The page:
• Adelaide Cioni
  • True Form
  • 23.05—22.06.24

“O image of mine, may you endure for the sake of my name, that everyone may love you, that people may stretch out their arms for me, bearing rich bouquets... You are here for me, as a shelter. You are my true form.”

This is what Panehsy, Royal Treasurer from Memphis, under Pharaoh Ramesses II writes more than three thousand years ago, in his dedication to the statue that will represent him after his death. It can be found in the section on Ancient Egypt within the British Museum. The text reads like a love song to a statue. It has, of a love song, that total identification with the object of love and at the same time the hope that it will outlive us forever.

True Form interrogates what goes on between us and the images we create or surround ourselves with. The paintings come from life drawings of statuettes that I saw in different archeological museums – in London, in Sicily, in Turin, in Bologna. I made these drawings as I was standing in front of the statuettes, and then I translated them in even simpler lines. A translation of a translation, stripped down to the bare minimum.

When I first read Panehsy’s dedication I was shocked and didn’t understand why exactly. Still now, every time I read that last sentence, “You are my true form”, I feel knocked out. Somehow Panehsy has touched on a concept that lies at the core of my relationship with art. It’s one of those sentences that Paul Valéry would have described as “poetic”, as it keeps ringing without ever exhausting itself. This idea of a true form holds something magic, for really if you think about it, a true form does not exist outside of the original – Paneshy’s body, in this instance. When he says you are my true form he implies that the statue is a perfect translation of him into stone, in fact, the statue might be truer to him than his own body. And here is where I fall. For an ex-translator like me there is something paradoxical in this; for any translator knows there is no such thing as a perfect translation, a true translation. It’s a wish. It can only exist in our belief. Art then is a game of make-believe. I am speaking to the image I created, I say you are me, I want you to be beautiful and loved in my place; I want something that is impossible. What Panehsy is really touching with this single, simplest sentence, is essential to art. He is talking about absence; the statue he speaks to consoles him from the unbearable idea of not being there one day. The statue gives him the possibility to pretend that everything he wants is still there. Nobody has died, there is only presence. But in the paradox offered by Panehsy there lies another question: if the work of art is a translation of an original, it’s rather easy to see how figuration works, i.e. a statue can be a translation of a human body, but what if I work in abstraction? What is the original I’m referring to then? A circle is a true form of what? A grid is a true form of what? What is the original lying behind all the art that we make? The absence that my artwork is making presence in its game of make-believe?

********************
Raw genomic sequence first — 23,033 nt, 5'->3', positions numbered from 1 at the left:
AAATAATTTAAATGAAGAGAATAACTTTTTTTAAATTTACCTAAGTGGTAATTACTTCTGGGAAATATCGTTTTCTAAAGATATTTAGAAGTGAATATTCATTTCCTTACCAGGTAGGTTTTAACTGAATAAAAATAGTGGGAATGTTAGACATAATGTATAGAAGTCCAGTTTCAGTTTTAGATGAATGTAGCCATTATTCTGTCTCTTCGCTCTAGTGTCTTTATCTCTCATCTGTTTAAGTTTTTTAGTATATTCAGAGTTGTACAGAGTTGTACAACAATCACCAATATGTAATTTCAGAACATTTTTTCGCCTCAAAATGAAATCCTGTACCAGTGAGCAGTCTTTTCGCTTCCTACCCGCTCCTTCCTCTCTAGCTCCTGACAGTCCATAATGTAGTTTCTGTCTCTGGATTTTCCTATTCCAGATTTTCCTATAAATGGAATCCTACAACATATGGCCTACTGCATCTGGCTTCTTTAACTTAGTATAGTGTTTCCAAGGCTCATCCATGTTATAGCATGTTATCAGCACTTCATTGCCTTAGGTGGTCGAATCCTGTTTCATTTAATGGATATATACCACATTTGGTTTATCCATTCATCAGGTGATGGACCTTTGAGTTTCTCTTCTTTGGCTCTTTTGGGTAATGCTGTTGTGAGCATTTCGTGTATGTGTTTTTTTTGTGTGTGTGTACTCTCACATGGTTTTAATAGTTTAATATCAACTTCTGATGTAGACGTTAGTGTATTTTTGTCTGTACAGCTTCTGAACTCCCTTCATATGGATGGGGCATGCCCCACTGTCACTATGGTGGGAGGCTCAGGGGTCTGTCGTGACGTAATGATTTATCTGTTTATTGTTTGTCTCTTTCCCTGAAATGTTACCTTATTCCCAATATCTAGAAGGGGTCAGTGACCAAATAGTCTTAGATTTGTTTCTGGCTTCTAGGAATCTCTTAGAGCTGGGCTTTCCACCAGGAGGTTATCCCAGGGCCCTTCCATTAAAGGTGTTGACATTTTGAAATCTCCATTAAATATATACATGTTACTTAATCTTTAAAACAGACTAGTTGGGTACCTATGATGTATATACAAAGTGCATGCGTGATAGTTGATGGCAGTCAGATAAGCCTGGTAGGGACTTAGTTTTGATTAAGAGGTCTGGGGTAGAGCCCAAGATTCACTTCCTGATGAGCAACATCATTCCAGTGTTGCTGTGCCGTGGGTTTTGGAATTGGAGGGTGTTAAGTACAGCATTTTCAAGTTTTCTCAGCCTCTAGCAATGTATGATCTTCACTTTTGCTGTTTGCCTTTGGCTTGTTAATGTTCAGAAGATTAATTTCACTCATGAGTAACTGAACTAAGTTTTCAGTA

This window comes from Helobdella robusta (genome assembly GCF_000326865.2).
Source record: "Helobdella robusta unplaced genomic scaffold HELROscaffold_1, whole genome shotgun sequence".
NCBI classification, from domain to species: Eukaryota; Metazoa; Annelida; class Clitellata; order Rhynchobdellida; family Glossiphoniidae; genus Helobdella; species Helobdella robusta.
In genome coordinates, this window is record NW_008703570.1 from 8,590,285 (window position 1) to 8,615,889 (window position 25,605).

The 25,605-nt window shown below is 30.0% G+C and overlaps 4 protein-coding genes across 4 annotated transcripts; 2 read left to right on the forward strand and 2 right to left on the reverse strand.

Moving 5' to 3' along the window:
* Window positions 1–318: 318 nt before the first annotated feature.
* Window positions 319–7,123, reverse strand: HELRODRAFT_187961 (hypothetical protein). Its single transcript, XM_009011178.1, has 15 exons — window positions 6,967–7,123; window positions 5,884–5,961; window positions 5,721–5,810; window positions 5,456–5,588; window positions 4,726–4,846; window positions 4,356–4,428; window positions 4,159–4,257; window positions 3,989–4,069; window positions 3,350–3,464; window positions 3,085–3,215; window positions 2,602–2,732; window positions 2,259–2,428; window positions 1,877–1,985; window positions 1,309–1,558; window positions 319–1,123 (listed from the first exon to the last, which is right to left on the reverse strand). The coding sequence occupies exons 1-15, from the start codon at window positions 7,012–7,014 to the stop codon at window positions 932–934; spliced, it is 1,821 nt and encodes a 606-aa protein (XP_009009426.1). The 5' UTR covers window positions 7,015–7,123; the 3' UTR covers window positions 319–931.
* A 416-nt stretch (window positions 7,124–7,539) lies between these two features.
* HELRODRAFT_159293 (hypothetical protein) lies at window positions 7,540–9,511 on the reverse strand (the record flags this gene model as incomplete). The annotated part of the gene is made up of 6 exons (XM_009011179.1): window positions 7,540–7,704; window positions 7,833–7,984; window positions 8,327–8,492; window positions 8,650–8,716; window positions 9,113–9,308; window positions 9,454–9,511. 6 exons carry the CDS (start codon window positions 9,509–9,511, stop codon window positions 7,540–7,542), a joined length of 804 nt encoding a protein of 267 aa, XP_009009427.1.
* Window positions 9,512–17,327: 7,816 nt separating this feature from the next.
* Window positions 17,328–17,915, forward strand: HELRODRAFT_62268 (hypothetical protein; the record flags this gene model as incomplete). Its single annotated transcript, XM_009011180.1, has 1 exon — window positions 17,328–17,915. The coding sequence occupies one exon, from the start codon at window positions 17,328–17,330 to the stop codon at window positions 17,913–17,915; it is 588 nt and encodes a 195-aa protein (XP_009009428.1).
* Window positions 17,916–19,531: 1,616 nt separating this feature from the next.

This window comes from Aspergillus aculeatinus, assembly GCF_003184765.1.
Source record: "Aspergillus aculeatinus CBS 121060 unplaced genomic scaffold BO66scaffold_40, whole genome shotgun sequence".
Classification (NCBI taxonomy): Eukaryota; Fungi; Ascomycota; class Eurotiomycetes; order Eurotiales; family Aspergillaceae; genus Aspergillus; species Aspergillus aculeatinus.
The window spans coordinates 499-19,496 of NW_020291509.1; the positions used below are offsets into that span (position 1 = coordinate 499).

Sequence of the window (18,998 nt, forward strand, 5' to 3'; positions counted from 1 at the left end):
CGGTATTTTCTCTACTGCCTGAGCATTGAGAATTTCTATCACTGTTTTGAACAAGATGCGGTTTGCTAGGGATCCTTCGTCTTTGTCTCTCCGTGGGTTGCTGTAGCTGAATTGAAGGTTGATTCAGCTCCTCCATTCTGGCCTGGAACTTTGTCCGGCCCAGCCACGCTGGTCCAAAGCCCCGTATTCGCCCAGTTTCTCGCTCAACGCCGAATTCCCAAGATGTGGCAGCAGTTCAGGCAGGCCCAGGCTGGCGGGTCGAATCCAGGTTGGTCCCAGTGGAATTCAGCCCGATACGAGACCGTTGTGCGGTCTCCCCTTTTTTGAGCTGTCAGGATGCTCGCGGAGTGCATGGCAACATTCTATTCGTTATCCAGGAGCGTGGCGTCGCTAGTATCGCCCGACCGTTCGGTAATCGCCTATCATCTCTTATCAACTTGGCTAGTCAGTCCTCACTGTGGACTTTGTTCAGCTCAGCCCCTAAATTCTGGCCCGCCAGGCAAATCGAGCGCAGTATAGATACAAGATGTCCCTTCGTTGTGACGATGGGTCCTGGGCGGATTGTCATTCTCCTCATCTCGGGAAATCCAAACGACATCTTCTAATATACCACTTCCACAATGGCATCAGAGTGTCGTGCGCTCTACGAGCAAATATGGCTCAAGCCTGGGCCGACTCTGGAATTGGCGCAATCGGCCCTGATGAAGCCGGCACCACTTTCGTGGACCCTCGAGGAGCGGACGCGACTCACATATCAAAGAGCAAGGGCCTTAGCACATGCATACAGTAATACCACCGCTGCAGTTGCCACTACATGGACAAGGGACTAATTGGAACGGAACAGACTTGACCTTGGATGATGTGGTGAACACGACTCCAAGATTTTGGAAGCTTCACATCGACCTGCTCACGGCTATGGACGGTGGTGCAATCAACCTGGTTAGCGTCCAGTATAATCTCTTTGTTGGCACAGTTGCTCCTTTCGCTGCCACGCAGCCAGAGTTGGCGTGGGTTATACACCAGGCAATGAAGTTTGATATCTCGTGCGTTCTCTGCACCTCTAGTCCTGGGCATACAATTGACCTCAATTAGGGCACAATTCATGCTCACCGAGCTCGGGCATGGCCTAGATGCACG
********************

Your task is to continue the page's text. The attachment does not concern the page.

In the Annexe this meditation moves into abstraction and colour, here too trying to strip down everything as much as possible. It is an immersive environment that puts us directly inside the work, barefooted. This is an open invitation to abandon all narrative efforts and simply perceive primary colour and shape.

– Adelaide Cioni, 2024

True Form is Adelaide Cioni’s debut exhibition at The Approach, showing new works across both gallery spaces. Inspired by a quote from the Ancient Egyptian Panehsy, Royal Treasurer to Pharaoh Ramesses II, the show talks about our relationship with the artworks that we make or surround ourselves with, connecting it to questions of translation.

The exhibition coincides with London Gallery Weekend (31 May – 2 June) where Cioni will be presenting a newly commissioned performance work as part of the LGW Performance Programme in collaboration with UP Projects, including music by DomBouffard and choreography by Evelyn Hart and Hobie Schouppe. There will be two performances presented at 2pm and 5pm on Friday 31 May in the garden at St James’s Church Piccadilly. The performances will be followed by a short conversation with the artist.

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